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Orthodontic Two-Phase Treatment

Two-phase orthodontic treatment is a dual step method of aligning a child’s teeth and producing a functional bite. Usually, two-step orthodontic treatments begin between the ages of 7 and 9, when many of the primary teeth remain in a child’s mouth. The braces stay on for a year or less, after which time they are removed and replaced with a retainer. This resting phase lasts about 3 years, after which time children return to the orthodontist for the second phase of treatment. Sometimes only a first phase is needed.

The only way to know if your child needs orthodontic treatment of any kind is by visiting an orthodontist. Children as young as 4 can be screened, although the AAO recommends waiting no longer than age 7. If your child is over age 7 and has not yet been screened, make an appointment for a consultation at your earliest convenience.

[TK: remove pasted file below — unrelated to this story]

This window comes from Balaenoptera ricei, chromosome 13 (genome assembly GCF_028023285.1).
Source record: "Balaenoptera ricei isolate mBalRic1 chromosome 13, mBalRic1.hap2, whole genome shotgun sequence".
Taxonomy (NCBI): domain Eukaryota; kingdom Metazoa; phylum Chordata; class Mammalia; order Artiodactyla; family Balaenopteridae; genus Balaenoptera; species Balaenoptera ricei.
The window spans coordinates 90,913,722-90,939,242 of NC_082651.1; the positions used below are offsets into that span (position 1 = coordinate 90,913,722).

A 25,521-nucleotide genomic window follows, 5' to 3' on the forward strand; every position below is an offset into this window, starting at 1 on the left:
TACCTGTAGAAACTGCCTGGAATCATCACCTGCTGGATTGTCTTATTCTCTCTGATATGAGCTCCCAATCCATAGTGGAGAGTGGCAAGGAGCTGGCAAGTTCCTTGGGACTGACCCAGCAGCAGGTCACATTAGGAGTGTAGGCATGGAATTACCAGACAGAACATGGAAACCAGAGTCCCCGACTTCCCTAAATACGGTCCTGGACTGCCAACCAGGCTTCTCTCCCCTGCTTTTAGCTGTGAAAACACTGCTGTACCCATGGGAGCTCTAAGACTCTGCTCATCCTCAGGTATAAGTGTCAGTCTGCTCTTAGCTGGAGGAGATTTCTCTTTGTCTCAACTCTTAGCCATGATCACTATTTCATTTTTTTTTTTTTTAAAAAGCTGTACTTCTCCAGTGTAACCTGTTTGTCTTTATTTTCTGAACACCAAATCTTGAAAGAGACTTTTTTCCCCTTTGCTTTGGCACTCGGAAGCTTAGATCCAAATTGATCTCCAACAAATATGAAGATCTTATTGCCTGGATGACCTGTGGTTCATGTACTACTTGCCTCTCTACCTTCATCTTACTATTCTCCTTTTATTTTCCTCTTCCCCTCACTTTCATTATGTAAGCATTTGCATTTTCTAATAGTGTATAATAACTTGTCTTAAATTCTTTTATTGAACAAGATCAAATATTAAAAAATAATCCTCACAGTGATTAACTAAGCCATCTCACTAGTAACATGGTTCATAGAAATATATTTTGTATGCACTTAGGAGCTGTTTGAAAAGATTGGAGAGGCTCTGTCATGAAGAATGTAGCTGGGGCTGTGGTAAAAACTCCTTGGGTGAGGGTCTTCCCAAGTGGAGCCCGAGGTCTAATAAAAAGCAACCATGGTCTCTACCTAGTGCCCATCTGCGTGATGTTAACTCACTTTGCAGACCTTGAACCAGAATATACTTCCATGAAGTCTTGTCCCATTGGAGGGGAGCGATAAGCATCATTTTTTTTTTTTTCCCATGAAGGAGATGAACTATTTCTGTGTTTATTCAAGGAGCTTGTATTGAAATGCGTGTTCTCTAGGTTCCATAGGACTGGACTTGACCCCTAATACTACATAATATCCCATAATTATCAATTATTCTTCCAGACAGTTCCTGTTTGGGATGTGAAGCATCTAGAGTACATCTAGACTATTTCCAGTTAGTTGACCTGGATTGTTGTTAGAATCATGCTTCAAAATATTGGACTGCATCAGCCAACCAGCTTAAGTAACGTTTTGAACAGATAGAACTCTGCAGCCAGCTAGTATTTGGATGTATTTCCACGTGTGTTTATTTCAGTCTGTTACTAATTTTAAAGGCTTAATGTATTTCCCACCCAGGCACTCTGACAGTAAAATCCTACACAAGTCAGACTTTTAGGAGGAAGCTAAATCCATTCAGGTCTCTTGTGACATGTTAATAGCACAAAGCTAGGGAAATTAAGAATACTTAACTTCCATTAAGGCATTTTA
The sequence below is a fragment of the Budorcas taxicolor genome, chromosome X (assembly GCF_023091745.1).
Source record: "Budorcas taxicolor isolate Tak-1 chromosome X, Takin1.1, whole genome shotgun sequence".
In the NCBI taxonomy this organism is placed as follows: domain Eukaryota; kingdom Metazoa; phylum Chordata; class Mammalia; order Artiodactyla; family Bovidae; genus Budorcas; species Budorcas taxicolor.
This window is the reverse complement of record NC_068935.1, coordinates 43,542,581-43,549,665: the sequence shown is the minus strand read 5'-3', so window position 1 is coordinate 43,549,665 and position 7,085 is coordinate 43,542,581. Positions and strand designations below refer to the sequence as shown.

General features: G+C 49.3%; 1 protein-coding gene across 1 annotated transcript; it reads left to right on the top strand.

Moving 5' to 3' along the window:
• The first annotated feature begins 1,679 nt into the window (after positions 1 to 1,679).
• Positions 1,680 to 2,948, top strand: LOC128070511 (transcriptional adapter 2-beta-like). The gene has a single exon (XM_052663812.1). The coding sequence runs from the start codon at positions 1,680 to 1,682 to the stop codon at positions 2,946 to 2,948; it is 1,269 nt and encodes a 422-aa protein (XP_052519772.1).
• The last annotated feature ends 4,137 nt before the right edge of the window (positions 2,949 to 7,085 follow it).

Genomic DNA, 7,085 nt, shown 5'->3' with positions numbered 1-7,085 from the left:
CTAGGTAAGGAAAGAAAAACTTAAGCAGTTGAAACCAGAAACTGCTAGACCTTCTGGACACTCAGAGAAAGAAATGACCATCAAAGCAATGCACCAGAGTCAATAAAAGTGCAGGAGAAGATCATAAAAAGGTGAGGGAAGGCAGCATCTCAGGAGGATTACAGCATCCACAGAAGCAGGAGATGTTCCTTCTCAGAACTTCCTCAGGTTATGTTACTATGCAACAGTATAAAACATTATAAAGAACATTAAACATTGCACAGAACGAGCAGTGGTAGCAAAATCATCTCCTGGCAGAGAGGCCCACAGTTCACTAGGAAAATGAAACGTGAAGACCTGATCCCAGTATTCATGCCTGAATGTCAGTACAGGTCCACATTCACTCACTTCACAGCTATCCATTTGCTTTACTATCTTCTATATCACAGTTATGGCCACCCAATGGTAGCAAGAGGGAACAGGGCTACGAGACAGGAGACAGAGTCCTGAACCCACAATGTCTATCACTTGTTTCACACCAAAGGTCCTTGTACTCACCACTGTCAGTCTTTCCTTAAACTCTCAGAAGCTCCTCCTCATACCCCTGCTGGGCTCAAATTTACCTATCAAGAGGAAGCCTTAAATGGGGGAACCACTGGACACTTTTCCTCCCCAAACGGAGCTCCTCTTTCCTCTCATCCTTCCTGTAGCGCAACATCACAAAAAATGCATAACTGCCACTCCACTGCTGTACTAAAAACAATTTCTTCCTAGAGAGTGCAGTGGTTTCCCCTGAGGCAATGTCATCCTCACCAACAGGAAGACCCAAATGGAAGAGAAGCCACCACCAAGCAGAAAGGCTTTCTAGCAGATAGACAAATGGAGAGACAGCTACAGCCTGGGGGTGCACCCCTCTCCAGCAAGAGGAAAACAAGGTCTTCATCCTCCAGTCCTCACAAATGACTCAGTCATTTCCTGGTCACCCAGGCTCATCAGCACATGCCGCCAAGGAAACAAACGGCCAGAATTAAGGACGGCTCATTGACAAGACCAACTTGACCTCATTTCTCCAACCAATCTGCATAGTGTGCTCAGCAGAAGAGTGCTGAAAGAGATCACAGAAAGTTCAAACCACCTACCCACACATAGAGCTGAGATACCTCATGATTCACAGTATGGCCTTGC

Between the first and second treatment phases, you’ll need to bring your child to the orthodontist periodically to monitor progress and check the condition of your child’s retainer. He or she may also need occasional x-rays to ensure everything is progressing smoothly and as planned. Sometimes a child only needs a Phase I treatment but this can only be determined once all the permanent teeth have erupted. Often a second phase of orthodontics is necessary.

Yes. Orthodontic appliances are designed for durability but can easily break when not cared for. You’ll need to ensure your child is following all directions for brushing around the braces and also exclude hard candies or foods that could damage the appliance components.

the American Association of Orthodontists endorses early childhood orthodontic treatments? The Association recommends an initial screening for every child no later than age 7. Because children this age have achieved approximately 80 percent of their total facial growth, a first phase of treatment during this time period can leverage remaining growth. By the time they reach age 11 or 12 (when the second phase of treatment is initiated), children have achieved more than 90 percent of their lifetime facial growth.

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